Writer at the beginning asks reader to follow some procedure. But unfortunately we are missing some crucial words...... According to the procedure, one (with the use of `kavade' some kind of shells) gets a number. On its basis one should read the particular page's particular line.
All this information is given within the first folio. From second folio onwards in each and every folio, in each and every line `ONLY' different kinds of results are written! Believe me, I checked in between and the end folio we hardly find something else than lists of results, such as:
- `This work would not be done by single person'
- `There is doubt whether this is possible or not'
- `The very person has done the murder'
- `May the pregnant woman die' etc.
fol 1 front:
shriirastu shriigaNeshashaaradaagurubhyo namaH .
navaratna chiMtaamaNi pustaka barayuvadakke
nirviGnamastu. aaudaanoMdu kaa-
ryagaLi(vali)gaadaru noduva prakaara.
ii pustakavannu bhaanuvaara gu-
ruvaara divasadalli shubhadivasada-
lli taMna iShtadevara muMde puujeyannu maadi manada
fol 1 back:
iShtaarThavaagabekeMdu namaskaaravaM maadi
bhartukavadeiMdaa vaMbhattuveLe dhaalisi aa le-
khavaMnu vaMbhattariMda bhaagisi uLida
lekhake sariyaagi aShtane vaale
aShtane paMktiyaMnu tegedunodida-
lli aa chiMtisidda kaarya sidDhiyaaguva-
du. idaralli saMshayavilla nishchaya. shriiH.
May prosperity be (for all). Salutation to shrii-gaNesha-shaaradaa and guru-s. May be the freedom-from-obstructions to cmpose the book `navaratna-chiMtaamaNi'.
The method to see(forsee?) (the result) of any work. [For the convenience, here one long sentence is devided in many.]
If,one keeps this book in front of his desired deity on Sunday, Thursday or any auspicious day.(fol1 back) Then prays for the fullfilment of his heart's desire. Then, (dhaalisi?) puts(?) nine (bhartu?)Cowries nine times. Then, devides the number he has get by nine. Then, sees the reminder number and opens the page which has the same number and reads the same line,then - his work would be fruitful. There is no doubt in this regard. shriiH = pros
fol 2 front:
ii chiMtisida kaarya aadiito aagado.
1 ii chiMtisida kaarya vabbaniMdaa?????
2 iMnu aalasyadiMdallade baaradu.
3 ii vastu iita tegadu illa mattobba wegadu iddaanu.
This desired work may become or not
1 This desired work might be done by one, definitely
2 (I am not sure)
3 This person has not taken this thing, somebody other has taken it
4 ............ [ Like this the list of results goes on.]"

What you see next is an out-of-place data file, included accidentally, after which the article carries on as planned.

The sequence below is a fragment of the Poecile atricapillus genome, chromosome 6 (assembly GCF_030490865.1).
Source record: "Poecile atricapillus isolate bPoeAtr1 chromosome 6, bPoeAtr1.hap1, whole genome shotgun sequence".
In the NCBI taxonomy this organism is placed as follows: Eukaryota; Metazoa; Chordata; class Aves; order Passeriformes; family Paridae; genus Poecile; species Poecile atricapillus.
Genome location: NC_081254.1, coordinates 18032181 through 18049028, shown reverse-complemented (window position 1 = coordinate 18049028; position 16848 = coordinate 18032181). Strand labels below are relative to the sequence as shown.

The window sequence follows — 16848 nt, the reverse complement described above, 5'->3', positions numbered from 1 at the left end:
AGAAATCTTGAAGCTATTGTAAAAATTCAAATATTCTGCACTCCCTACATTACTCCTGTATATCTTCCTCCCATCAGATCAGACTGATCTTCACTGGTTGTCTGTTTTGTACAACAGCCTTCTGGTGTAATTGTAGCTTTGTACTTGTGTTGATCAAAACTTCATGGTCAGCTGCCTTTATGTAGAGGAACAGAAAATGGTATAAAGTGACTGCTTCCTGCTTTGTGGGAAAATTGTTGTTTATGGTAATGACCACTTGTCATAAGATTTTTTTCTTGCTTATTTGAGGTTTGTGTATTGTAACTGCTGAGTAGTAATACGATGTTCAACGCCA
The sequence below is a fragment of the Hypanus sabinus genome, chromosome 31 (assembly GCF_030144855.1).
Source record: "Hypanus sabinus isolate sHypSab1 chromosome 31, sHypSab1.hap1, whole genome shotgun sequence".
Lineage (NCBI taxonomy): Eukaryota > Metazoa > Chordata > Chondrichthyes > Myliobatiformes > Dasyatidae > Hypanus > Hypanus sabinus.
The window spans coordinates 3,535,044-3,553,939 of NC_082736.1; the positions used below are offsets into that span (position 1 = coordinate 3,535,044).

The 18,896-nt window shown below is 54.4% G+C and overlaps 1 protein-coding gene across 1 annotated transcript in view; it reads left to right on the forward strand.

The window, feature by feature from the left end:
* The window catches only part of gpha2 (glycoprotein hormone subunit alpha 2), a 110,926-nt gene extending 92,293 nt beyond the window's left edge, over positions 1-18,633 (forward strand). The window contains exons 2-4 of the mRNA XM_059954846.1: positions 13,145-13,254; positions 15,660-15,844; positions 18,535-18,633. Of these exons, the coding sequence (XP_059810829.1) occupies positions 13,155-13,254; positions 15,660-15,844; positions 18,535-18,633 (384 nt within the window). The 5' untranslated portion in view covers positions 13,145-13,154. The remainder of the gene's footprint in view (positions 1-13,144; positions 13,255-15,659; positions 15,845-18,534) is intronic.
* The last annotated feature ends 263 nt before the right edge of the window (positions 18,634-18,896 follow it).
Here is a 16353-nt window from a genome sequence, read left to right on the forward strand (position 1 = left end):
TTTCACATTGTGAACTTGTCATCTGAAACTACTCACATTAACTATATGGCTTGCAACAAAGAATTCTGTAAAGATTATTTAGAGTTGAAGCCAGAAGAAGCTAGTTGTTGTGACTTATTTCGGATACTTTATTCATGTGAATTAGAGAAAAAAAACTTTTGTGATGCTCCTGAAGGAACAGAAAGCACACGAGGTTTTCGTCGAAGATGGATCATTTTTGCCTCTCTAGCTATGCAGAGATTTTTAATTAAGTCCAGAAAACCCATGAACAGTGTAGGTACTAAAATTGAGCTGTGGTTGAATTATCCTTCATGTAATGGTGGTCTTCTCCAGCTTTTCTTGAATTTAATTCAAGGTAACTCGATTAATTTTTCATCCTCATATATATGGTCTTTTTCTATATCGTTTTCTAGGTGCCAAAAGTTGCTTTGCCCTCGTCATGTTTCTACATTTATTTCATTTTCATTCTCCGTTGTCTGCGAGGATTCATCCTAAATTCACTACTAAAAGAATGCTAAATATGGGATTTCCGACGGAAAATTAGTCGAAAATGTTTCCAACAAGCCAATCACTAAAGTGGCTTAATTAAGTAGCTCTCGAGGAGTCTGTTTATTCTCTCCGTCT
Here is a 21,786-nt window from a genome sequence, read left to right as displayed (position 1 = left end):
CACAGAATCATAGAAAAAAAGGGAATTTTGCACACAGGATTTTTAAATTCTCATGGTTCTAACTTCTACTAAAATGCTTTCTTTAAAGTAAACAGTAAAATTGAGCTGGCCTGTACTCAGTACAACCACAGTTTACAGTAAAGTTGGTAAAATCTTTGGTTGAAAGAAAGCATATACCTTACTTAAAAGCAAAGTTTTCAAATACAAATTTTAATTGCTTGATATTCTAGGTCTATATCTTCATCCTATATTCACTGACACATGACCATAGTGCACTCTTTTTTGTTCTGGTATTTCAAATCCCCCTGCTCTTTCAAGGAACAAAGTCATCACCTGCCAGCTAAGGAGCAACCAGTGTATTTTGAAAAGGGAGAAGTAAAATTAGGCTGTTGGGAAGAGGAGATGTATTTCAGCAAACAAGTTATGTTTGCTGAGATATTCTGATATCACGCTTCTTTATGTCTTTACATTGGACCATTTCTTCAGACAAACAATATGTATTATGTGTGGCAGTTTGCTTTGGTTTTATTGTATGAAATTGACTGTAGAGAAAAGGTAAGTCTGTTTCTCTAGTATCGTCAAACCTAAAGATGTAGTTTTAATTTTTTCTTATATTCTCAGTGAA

"If they have read it correctly and the translation is accurate, then it has to be a book on Aaruud."
"..... it is quite difficult to conclude as to what the manuscript is all about, because there are lots of ritual prayers where at the end one would see series of lines saying only what will happen or not happen if you do this prayer/ritual the right way or the wrong way. It could be Jyotish (astrology)."
"If we can confirm that this is a Jyothish manuscript, we have to focus our attention on the type or branch of jyothish. The most valuable among them would be the systems known as Prasna Tantra, the Naadi, and any rare Aaruud."
"Aaruud is otherwise known as Aarudam in Tamil. It is the prediction of events through certain signs or reference to certain texts or cards. Aaruud is also applied to find out whether to venture into something or not.
The Hindus have many systems of Aaruda Saastra. They go by various names like Agasthiyar Aaruudam, Vaaraahi Aaruudam, AnjanEyar Aaruudam, GanEsar Aaruudam, Atta Dhikku Aaruudam, Pushpa Aaruudam etc.
These are texts written in folios. You open a folio at random and open it. Certain other Aaruuds have certain indices. According what star or asterism governing the time did you open the folio. Still others employ a "Chakra". This contains 64 or 108 squares with numbers in them. You close your eyes and touch a square and read the "phala" or results according to the number in it.
We also have a type where parrots are employed. The parrot picks out a card from one pack and flips it over. In it are cryptic messages.
There are other systems where you use dice. Three throws of a particular type of dice that is in a pair and contains only blank, 1, 2, and 3.
There is another variety where ceratin types sea shells are used as dice. The above types are known as "Paaiychgai Aaruudam".
There is still another system where the cackle of the lizard is deciphered. This is known as "KauLi Saastra". Then there is the "Saguna Saastra" where the flight of birds, sounds of animals, crossings of birds and animals, falling of lizards, etc., are used to predict events.
In all these systems, the message or "phala" is written in a cryptic manner. You have to interpret it according to the circumstance."
9 i/kerekatalujayaun(jha?) birun(jha?)